Republican Congressman Ken Buck was on the House floor when his Democratic colleague Ted Lieu approached him with an idea: would he be interested in a bill to ensure that artificial intelligence could not launch nuclear weapons?
“We’ve all seen the sci-fi movies where artificial intelligence takes over and fights wars,” Buck said. For him, it makes sense to have a human, and “probably more than one, to make these decisions.”
Buck and Lieu are sponsors of the Autonomous Artificial Intelligence Act along with Democratic Rep. Don Beyer. It’s a bill to ensure a human being would always be in charge of nuclear targeting and any potential launch.
“The bill is important to make sure there are no accidents in the use of nuclear weapons and that there are humans that are making responsible decisions,” Buck said. He and Lieu have worked together before, having entered Congress together in the same class and both serving as their respective party’s freshman class president.
In a statement, Lieu called it forward-thinking legislation. “While we all try to grapple with the pace at which AI is accelerating, the future of AI and its role in society remains unclear. It is our job as Members of Congress to have responsible foresight when it comes to protecting future generations from potentially devastating consequences.”
They’re joined in this push by Massachusetts Sen. Ed Markey, who introduced the bill in the Senate.
Markey said currently only the thinnest protections are in place and the bill is about making those safeguards more robust and “that we have a new set of standards which we establish, new protocols, in order to protect against the worst.”
Buck has focused on technology in recent years. “What we have to make sure is we learn from the failure of government to oversee the development of Big Tech where you had two or three giants that were really accumulating huge amounts of wealth and at the same time, stifling innovation, we have to make sure that there's competition in the AI marketplace so that the players are competing for the best outcomes.”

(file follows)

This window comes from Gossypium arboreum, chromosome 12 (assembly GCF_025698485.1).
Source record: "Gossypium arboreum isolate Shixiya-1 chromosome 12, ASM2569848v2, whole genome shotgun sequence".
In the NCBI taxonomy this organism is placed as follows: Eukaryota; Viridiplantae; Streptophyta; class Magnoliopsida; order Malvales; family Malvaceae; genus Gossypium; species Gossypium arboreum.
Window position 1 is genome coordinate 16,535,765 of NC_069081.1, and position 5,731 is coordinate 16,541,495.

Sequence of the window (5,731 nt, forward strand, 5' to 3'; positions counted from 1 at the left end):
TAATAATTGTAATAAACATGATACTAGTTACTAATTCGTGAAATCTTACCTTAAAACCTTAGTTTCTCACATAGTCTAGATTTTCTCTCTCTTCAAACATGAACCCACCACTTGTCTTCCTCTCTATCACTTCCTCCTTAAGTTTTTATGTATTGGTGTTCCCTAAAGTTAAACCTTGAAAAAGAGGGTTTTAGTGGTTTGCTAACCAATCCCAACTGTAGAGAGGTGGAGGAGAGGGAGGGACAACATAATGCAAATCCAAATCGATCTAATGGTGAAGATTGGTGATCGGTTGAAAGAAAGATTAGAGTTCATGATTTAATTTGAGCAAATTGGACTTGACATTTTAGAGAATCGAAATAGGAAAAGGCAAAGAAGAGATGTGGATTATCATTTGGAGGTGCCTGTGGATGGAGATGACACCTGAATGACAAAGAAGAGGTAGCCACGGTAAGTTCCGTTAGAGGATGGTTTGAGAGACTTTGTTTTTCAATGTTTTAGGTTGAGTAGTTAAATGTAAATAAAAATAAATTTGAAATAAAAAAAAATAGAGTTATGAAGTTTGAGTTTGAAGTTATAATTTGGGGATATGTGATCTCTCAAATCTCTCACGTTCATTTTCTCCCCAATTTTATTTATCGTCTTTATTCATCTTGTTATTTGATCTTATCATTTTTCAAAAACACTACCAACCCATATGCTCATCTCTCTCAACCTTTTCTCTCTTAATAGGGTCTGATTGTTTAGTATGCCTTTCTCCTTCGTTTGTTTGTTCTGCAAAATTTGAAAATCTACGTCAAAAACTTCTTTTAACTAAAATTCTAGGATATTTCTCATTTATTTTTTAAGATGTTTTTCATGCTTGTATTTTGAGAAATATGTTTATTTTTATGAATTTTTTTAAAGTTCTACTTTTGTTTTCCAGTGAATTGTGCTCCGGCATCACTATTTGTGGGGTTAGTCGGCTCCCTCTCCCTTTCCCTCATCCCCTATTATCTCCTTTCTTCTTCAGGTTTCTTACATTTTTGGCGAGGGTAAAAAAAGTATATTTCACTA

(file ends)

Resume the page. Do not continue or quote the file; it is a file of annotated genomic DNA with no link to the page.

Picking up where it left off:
He’s optimistic that the bill could pass the House with strong bipartisan support.
AI is having a moment in Congress — a number of bills have been introduced to deal with this growing technology.
Colorado Sen. Michael Bennet is leading a bill, Assuring Safe, Secure, Ethical and Stable Systems for AI (ASSESS AI), that would set up a task force to look at the responsible use of AI by the federal government.
“As the deployment of AI accelerates, the federal government should lead by example to ensure it uses the technology responsibly,” Bennet said in a statement. “Americans deserve confidence that our government’s use of AI won’t violate their rights or undermine their privacy.”
Senate Majority Leader Chuck Schumer is also looking at a broad, flexible policy framework for AI to build guardrails when it comes to the use of the technology, while House Speaker Kevin McCarthy had professors from MIT come to the Capitol to brief lawmakers.
On the other end of Pennsylvania Ave, the White House held a closed door meeting with CEOs of companies working on AI innovation, such as Alphabet’s Google and Microsoft, “to share concerns about the risk associated with AI” according to a readout of the meeting.
The White House also announced steps it was taking to deal with the issue, including $140 million for seven new National AI Research Institutes, as well as plans to issue “clear policy guidance” on how AI is used by the federal government.
Still, Buck said what the country needs is a clear law, at least when it comes to AI and nuclear weapons.
“Some future administration could change a policy. They can't change a law without coming to Congress. So that’s why we really focused on making sure that this was a law,” he said.
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